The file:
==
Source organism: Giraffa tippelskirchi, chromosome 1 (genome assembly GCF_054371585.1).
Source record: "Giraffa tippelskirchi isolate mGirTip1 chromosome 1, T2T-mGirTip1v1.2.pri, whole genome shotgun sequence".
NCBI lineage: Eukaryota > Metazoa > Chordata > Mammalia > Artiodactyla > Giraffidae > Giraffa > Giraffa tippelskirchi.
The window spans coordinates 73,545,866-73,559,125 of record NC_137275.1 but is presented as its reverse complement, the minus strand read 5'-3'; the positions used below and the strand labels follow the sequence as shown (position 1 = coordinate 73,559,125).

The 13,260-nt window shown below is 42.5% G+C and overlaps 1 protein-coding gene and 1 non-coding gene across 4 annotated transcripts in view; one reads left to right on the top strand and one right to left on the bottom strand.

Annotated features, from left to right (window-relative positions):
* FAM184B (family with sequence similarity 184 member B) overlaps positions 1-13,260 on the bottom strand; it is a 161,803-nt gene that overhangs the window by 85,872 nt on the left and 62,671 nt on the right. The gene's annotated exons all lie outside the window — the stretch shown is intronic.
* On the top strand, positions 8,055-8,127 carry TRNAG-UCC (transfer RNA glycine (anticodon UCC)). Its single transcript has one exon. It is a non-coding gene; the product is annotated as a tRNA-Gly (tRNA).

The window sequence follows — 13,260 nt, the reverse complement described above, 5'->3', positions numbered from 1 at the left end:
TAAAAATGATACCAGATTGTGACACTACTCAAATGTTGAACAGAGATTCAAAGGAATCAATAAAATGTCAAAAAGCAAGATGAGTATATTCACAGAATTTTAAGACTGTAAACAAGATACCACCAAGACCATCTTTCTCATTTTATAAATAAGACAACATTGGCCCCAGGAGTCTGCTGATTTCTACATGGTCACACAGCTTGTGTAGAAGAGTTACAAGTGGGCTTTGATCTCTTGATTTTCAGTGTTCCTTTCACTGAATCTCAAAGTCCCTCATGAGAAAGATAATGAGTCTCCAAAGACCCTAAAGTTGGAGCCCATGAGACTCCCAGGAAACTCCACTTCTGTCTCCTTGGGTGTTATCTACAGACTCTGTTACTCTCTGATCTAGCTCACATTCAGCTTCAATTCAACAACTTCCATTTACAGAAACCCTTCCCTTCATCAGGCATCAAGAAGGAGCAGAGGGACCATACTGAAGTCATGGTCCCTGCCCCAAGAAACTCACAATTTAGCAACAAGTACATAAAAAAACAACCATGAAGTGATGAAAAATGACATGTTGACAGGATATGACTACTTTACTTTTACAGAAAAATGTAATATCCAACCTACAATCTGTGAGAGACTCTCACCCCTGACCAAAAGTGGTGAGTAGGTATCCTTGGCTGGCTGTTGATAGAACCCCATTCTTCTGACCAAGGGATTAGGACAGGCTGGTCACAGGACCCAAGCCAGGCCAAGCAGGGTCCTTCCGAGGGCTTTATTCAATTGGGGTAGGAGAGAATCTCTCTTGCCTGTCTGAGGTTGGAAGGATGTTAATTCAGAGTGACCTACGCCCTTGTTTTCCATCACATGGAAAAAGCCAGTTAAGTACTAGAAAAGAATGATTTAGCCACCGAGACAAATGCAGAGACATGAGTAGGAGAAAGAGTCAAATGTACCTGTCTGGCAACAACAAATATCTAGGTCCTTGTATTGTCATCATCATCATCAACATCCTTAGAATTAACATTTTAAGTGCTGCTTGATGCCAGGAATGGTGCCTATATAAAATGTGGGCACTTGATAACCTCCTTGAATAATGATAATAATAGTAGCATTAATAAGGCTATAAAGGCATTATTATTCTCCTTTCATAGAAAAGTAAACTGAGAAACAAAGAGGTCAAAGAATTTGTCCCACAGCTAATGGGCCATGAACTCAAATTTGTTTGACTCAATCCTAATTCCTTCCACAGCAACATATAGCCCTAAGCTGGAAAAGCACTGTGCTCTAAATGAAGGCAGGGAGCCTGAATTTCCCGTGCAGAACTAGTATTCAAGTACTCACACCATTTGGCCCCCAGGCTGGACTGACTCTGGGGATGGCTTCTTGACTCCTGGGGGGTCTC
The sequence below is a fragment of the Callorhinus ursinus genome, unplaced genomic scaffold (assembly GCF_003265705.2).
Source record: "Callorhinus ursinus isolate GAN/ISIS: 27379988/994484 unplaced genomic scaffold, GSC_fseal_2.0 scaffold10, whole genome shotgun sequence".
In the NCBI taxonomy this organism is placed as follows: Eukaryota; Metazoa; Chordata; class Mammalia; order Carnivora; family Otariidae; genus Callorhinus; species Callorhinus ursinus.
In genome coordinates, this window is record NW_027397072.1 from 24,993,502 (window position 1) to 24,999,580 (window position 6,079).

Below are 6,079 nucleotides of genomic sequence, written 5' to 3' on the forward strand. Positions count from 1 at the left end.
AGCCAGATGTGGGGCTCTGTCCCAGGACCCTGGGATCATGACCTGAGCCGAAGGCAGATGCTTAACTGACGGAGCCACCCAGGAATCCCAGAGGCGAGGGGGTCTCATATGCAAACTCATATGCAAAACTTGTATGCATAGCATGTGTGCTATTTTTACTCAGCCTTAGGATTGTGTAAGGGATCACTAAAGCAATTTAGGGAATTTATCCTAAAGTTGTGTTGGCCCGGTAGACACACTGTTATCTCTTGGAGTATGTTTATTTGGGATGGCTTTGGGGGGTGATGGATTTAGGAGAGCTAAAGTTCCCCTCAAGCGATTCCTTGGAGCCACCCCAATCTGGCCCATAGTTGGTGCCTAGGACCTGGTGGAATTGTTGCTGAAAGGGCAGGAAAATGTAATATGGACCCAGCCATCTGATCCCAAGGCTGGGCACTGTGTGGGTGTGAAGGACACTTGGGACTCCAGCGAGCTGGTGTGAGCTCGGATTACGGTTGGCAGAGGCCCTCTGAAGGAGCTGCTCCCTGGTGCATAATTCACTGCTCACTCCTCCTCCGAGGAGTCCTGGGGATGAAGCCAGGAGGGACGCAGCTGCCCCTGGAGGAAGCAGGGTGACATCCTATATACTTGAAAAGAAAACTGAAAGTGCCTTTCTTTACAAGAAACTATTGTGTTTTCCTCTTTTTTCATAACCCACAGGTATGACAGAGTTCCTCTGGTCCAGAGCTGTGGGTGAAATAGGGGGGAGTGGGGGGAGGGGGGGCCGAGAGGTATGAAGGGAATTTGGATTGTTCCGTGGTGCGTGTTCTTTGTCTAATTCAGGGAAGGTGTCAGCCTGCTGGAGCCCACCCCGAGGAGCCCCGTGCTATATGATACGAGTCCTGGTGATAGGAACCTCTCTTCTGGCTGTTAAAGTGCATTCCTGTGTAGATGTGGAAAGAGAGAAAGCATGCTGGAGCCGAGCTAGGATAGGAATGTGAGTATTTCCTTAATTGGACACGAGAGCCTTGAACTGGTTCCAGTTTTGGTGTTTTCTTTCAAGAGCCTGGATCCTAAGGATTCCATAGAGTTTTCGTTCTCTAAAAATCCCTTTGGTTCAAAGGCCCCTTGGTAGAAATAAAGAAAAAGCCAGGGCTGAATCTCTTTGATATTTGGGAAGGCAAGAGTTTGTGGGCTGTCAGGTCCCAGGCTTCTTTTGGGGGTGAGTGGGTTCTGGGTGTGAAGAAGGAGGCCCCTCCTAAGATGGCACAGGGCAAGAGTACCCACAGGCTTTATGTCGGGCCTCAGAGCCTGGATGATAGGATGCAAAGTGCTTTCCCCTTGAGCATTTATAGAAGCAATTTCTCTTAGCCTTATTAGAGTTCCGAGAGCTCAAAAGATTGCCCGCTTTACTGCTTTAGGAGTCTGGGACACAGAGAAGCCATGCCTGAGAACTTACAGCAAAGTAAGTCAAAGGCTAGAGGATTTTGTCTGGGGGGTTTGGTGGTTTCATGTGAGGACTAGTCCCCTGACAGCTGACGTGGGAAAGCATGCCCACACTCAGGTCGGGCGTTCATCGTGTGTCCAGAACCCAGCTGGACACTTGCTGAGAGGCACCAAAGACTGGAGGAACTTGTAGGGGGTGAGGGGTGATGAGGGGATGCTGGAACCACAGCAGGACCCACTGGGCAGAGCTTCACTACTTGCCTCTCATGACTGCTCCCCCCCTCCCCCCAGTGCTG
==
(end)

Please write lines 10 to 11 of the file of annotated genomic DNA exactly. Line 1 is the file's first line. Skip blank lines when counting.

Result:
TAAAAATGATACCAGATTGTGACACTACTCAAATGTTGAACAGAGATTCAAAGGAATCAATAAAATGTCAAAAAGCAAGATGAGTATATTCACAGAATTTTAAGACTGTAAACAAGATACCACCAAGACCATCTTTCTCATTTTATAAATAAGACAACATTGGCCCCAGGAGTCTGCTGATTTCTACATGGTCACACAGCTTGTGTAGAAGAGTTACAAGTGGGCTTTGATCTCTTGATTTTCAGTGTTCCTTTCACTGAATCTCAAAGTCCCTCATGAGAAAGATAATGAGTCTCCAAAGACCCTAAAGTTGGAGCCCATGAGACTCCCAGGAAACTCCACTTCTGTCTCCTTGGGTGTTATCTACAGACTCTGTTACTCTCTGATCTAGCTCACATTCAGCTTCAATTCAACAACTTCCATTTACAGAAACCCTTCCCTTCATCAGGCATCAAGAAGGAGCAGAGGGACCATACTGAAGTCATGGTCCCTGCCCCAAGAAACTCACAATTTAGCAACAAGTACATAAAAAAACAACCATGAAGTGATGAAAAATGACATGTTGACAGGATATGACTACTTTACTTTTACAGAAAAATGTAATATCCAACCTACAATCTGTGAGAGACTCTCACCCCTGACCAAAAGTGGTGAGTAGGTATCCTTGGCTGGCTGTTGATAGAACCCCATTCTTCTGACCAAGGGATTAGGACAGGCTGGTCACAGGACCCAAGCCAGGCCAAGCAGGGTCCTTCCGAGGGCTTTATTCAATTGGGGTAGGAGAGAATCTCTCTTGCCTGTCTGAGGTTGGAAGGATGTTAATTCAGAGTGACCTACGCCCTTGTTTTCCATCACATGGAAAAAGCCAGTTAAGTACTAGAAAAGAATGATTTAGCCACCGAGACAAATGCAGAGACATGAGTAGGAGAAAGAGTCAAATGTACCTGTCTGGCAACAACAAATATCTAGGTCCTTGTATTGTCATCATCATCATCAACATCCTTAGAATTAACATTTTAAGTGCTGCTTGATGCCAGGAATGGTGCCTATATAAAATGTGGGCACTTGATAACCTCCTTGAATAATGATAATAATAGTAGCATTAATAAGGCTATAAAGGCATTATTATTCTCCTTTCATAGAAAAGTAAACTGAGAAACAAAGAGGTCAAAGAATTTGTCCCACAGCTAATGGGCCATGAACTCAAATTTGTTTGACTCAATCCTAATTCCTTCCACAGCAACATATAGCCCTAAGCTGGAAAAGCACTGTGCTCTAAATGAAGGCAGGGAGCCTGAATTTCCCGTGCAGAACTAGTATTCAAGTACTCACACCATTTGGCCCCCAGGCTGGACTGACTCTGGGGATGGCTTCTTGACTCCTGGGGGGTCTC
The sequence below is a fragment of the Callorhinus ursinus genome, unplaced genomic scaffold (assembly GCF_003265705.2).